(PHILADELPHIA) Researchers in the Department of Biochemistry and Molecular Biology at Thomas Jefferson University have found that the level of a single protein in the tiny roundworm C. elegans determines how long it lives. Worms born without this protein, called arrestin, lived about one-third longer than normal, while worms that had triple the amount of arrestin lived one-third less.
The research also showed that arrestin interacts with several other proteins within cells to regulate longevity. The human version of one of these proteins is PTEN, a well-known tumor suppressor. The study, to be published in the online edition of the Journal of Biological Chemistry, was chosen by the journal as the "Paper of the Week" considered in the top one percent of published articles.
Because most proteins in worms have human counterparts, these findings may have relevance to human biology and the understanding of cancer development, said Jeffrey L. Benovic, Ph.D., professor and chair of the department.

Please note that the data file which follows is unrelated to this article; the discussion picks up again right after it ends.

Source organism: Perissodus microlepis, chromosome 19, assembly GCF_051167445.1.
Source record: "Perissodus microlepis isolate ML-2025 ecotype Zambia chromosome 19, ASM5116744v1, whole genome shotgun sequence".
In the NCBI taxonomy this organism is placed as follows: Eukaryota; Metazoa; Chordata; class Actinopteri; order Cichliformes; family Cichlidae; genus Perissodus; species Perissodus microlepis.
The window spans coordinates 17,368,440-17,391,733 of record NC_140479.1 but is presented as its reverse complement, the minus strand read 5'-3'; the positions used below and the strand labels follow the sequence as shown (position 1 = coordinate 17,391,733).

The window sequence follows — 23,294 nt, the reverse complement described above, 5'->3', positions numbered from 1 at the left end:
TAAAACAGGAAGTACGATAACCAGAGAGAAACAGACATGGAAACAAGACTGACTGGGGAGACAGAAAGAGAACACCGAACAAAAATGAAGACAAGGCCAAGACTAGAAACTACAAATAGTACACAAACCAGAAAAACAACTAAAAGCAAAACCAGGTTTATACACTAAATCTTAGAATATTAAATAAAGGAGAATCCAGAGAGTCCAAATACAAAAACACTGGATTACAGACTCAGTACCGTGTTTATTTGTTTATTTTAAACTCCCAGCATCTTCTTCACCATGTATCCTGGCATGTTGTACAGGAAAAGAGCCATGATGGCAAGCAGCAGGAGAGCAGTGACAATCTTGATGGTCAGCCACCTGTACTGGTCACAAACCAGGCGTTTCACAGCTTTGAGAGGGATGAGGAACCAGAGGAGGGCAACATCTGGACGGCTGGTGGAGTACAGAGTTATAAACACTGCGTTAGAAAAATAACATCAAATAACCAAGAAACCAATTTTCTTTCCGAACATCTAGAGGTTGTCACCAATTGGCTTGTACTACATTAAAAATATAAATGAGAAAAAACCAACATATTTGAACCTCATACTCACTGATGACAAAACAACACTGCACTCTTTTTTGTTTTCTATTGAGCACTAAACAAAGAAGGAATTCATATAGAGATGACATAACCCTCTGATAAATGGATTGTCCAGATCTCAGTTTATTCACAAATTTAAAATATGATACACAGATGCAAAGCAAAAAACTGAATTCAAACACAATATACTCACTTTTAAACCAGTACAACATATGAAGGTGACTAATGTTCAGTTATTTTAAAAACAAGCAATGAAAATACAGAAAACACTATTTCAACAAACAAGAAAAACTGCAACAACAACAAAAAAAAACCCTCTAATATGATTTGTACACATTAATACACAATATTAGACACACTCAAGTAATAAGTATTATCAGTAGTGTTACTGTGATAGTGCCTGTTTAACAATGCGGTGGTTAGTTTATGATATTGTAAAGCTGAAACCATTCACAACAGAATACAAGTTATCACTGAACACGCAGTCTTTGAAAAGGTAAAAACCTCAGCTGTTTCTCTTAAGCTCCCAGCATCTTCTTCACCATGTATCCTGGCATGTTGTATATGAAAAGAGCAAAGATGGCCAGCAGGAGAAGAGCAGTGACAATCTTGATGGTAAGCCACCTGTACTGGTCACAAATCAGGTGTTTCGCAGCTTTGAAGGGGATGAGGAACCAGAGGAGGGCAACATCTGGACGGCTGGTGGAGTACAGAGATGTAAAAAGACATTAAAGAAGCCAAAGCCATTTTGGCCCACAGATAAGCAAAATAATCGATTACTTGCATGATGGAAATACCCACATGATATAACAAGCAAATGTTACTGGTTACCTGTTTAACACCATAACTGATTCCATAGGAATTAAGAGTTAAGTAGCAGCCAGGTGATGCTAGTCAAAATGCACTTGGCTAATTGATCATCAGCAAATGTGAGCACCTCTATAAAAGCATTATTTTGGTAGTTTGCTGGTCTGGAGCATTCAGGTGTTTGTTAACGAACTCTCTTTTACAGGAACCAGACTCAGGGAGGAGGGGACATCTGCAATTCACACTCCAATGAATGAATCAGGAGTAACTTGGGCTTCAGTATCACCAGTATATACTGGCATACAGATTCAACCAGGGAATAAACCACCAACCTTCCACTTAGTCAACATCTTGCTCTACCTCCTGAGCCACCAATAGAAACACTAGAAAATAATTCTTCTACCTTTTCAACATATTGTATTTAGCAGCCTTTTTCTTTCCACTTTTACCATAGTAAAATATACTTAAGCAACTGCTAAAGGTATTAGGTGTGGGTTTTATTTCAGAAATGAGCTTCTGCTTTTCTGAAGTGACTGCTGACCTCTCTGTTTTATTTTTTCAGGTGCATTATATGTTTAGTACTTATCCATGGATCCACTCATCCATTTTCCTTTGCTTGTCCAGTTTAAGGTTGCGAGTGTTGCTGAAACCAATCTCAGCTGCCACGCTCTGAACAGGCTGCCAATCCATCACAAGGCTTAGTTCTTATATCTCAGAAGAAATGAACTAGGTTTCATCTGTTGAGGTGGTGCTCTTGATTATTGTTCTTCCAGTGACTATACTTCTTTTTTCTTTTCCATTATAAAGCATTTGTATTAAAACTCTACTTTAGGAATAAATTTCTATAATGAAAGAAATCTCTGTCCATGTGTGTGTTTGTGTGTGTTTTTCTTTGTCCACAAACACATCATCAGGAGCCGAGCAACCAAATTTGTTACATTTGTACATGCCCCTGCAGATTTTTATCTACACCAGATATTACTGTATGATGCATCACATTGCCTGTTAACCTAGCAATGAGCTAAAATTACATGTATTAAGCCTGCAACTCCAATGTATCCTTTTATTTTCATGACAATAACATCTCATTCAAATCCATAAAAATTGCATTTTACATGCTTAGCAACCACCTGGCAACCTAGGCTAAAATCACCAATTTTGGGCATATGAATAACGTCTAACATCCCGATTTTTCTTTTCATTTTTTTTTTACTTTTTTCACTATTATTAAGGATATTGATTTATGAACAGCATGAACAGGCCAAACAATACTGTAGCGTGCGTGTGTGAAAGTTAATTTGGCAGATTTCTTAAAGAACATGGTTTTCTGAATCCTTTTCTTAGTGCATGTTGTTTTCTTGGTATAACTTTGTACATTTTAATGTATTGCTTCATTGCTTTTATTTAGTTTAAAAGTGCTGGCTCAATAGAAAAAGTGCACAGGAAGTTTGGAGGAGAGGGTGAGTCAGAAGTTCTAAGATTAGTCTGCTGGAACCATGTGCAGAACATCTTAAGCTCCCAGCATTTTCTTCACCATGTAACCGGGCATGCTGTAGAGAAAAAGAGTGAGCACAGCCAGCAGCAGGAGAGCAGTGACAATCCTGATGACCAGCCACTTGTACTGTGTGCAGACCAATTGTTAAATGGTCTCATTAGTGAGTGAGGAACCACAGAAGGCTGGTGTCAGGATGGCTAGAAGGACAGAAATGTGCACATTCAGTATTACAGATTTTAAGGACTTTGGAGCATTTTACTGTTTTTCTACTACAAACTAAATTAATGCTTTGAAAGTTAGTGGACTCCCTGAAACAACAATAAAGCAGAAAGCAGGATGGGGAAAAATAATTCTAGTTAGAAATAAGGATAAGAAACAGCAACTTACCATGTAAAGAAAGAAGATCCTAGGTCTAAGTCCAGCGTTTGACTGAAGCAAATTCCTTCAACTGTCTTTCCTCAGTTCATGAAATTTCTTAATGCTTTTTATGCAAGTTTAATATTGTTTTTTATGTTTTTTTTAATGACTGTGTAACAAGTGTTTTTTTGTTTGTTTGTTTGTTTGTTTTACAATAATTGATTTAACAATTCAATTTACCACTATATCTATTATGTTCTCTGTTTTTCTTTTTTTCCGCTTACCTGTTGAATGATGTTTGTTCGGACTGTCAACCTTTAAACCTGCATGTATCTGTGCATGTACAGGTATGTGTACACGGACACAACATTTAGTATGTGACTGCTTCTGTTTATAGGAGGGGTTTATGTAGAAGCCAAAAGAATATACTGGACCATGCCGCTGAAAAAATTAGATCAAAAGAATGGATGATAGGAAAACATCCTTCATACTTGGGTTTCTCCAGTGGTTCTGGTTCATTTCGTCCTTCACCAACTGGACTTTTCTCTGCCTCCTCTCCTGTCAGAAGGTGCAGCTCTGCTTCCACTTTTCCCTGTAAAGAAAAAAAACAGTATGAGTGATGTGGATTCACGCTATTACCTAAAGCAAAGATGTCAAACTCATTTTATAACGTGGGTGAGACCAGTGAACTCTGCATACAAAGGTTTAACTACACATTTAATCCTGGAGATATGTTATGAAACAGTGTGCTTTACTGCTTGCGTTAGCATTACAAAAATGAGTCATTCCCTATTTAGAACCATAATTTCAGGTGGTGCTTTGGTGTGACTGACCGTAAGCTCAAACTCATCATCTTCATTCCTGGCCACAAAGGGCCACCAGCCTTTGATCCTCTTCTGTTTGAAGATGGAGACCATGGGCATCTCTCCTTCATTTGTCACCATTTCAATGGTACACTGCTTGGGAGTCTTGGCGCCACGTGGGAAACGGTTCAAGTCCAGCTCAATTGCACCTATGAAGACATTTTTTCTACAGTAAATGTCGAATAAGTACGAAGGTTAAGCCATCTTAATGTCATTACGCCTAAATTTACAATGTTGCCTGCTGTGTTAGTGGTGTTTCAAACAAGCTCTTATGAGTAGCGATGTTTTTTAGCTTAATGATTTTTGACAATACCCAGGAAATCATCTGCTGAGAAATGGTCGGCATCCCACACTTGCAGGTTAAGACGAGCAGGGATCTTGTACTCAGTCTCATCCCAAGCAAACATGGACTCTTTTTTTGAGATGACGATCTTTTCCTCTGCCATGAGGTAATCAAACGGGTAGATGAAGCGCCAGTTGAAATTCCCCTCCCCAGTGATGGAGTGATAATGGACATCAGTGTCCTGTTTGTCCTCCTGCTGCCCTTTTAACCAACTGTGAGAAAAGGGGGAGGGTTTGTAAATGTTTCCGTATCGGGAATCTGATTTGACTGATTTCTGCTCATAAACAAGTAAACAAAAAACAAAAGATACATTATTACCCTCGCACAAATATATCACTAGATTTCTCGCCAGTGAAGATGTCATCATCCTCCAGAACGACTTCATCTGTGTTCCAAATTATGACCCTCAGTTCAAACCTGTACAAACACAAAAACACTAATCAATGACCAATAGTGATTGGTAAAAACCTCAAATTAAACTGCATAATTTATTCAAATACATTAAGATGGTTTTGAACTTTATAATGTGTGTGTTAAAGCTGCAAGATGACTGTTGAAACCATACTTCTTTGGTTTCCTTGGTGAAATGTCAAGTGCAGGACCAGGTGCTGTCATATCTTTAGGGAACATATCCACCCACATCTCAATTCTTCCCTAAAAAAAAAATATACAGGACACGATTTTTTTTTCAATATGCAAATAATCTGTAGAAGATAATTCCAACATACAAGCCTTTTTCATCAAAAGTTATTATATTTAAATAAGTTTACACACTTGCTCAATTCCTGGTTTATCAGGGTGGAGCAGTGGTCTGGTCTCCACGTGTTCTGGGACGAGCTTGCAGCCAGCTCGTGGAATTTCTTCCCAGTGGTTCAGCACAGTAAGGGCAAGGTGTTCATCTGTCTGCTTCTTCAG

"The links we have found in worms suggest the same kind of interactions occur in mammals although human biology is certainly more complicated. We have much work to do to sort out these pathways, but that is our goal," said Dr. Benovic.
Researchers use the roundworm as a model because it offers a simple system to study the function of genes and proteins that are relevant to human biology. The worm, for example, has one arrestin gene, whereas humans have four. Worms only have 302 neurons compared to the 100 billion or so in the human brain. In addition, their short lifespan of two to three weeks allows for timely observation of effects on longevity.
Dr. Benovic and the study's first author, Aimee Palmitessa, Ph.D., a postdoctoral research fellow, studied signaling pathways activated by G protein-coupled receptors. These receptors bind to all kinds of hormones, sensory stimuli (such as light, odorants and tastants),
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Thomas Jefferson University